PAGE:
Embo Mol Med: Identification of a Novel Therapeutic Target for the Chronic Inflammatory Colon Cancer

Recently, a research report published in the international magazine EMBO Molecular Medicine, scientists from the Barcelona Institute of Biomedical Research discovered a new mechanism that can promote inflammation-related colon cancer, and the mechanism also can help develop new cancer therapies as a new target.

 

More than 1 million people worldwide are diagnosed with colon cancer each year. Although many cases are spontaneous, chronic inflammation is also a major cause of colon cancer. Researcher Angel R. Nebreda said that the capability of myeloid cells enhance tumorigenesis may be determined by the p38 protein; in the article, the researchers studied genetically engineered mouse models of acute and chronic inflammation or mouse models treated with pharmacological inhibitors. In addition, the researchers also identified an important contribution of the hormone IGF-1, which is activated by p38 in myeloid cells.

 

 

IGF-1 and Inflammation

 

IGF-1 is a hormone similar to insulin. It can be used as a potential therapeutic target in inflammatory-related intestinal diseases. IGF-1 is superior to previous research detection method which detects the level of inflammatory infiltration in living tissue. The results of this study can also help solve the problem of low success rates caused by the use of p38 pharmacological inhibitors in clinical trials of patients with inflammatory bowel disease.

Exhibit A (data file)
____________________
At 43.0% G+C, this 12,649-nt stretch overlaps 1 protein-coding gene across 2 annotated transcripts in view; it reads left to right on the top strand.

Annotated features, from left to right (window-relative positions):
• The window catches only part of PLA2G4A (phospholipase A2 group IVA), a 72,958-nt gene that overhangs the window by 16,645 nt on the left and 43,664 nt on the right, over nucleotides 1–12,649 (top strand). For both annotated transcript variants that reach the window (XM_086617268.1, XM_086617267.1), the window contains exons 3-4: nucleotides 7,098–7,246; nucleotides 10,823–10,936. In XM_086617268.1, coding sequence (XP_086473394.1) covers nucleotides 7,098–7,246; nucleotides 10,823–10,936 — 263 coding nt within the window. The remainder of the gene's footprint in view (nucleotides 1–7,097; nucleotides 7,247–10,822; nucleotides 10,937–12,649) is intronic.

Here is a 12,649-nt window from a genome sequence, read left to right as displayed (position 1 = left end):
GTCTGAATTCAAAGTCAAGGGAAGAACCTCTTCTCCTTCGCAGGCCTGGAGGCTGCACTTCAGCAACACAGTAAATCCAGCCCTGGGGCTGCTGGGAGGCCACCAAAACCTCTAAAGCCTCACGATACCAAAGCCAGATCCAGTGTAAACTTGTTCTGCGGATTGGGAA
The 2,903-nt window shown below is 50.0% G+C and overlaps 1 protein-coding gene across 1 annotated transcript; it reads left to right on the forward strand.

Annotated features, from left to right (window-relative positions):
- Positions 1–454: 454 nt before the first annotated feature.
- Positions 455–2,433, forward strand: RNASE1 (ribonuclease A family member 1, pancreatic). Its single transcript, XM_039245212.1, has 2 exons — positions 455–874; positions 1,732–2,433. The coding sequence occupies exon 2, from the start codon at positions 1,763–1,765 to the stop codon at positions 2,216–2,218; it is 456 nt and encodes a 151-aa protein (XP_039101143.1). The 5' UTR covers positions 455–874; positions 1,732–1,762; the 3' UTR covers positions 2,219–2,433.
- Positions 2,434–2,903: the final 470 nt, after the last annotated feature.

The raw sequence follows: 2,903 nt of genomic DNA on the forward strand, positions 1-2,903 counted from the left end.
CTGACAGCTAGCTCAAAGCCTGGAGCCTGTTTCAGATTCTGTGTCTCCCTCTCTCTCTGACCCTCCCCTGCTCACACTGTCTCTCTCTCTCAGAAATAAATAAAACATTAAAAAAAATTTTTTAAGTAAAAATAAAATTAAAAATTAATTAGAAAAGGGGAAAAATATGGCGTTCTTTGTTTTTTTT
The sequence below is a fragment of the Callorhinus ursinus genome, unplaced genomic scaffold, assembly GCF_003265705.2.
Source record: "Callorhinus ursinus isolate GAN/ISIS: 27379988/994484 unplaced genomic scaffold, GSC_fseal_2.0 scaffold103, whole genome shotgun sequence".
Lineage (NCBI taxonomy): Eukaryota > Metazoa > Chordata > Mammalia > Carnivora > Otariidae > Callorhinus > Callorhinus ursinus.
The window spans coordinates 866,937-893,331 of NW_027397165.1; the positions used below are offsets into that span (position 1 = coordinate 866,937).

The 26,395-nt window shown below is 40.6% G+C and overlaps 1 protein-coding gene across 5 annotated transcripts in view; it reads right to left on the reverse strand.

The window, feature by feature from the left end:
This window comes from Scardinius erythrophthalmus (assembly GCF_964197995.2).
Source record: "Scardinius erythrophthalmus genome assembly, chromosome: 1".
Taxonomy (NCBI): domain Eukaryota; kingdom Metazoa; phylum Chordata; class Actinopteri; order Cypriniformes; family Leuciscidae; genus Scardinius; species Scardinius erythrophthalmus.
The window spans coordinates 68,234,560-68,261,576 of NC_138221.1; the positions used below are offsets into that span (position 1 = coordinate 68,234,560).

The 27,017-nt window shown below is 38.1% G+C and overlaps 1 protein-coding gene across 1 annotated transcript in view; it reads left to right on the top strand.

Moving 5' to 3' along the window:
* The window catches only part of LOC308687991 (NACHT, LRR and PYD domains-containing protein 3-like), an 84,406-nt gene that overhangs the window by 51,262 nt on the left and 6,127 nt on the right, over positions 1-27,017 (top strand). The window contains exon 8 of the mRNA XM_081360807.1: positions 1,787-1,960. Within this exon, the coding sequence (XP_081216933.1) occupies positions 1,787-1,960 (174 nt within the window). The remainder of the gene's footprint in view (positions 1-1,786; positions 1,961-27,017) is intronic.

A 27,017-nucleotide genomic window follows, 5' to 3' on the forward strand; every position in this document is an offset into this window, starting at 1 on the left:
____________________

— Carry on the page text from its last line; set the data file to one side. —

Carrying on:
Researcher Catrin Youssif said that inhibition of p38 in myeloid cells can specifically protect mice from inflammatory-associated colon cancer, and the protective effects are also directly related with the lower levels of inflammatory chemokines in the body, which are important for recruiting cells from the immune system. The researchers point out that the hereditary or pharmacological inhibition of IGF-1 inhibits the recruitment of inflammatory cells and reduces the burden on patients with inflammation-related colon cancer. Based on the results of this study, the researchers believe that the development of new targeted therapies may also consider the inflammatory status and IGF-1 levels in the biopsy tissue of patients with inflammatory bowel disease or colitis-related cancer.

 

 

Reference

Catrin Youssif, Monica Cubillos‐Rojas, Mònica Comalada, et al. Myeloid p38α signaling promotes intestinal IGF‐1 production and inflammation‐associated tumorigenesis. EMBO Molecular Medicine, 2018; 10 (7): e8403 DOI: 10.15252/emmm.201708403

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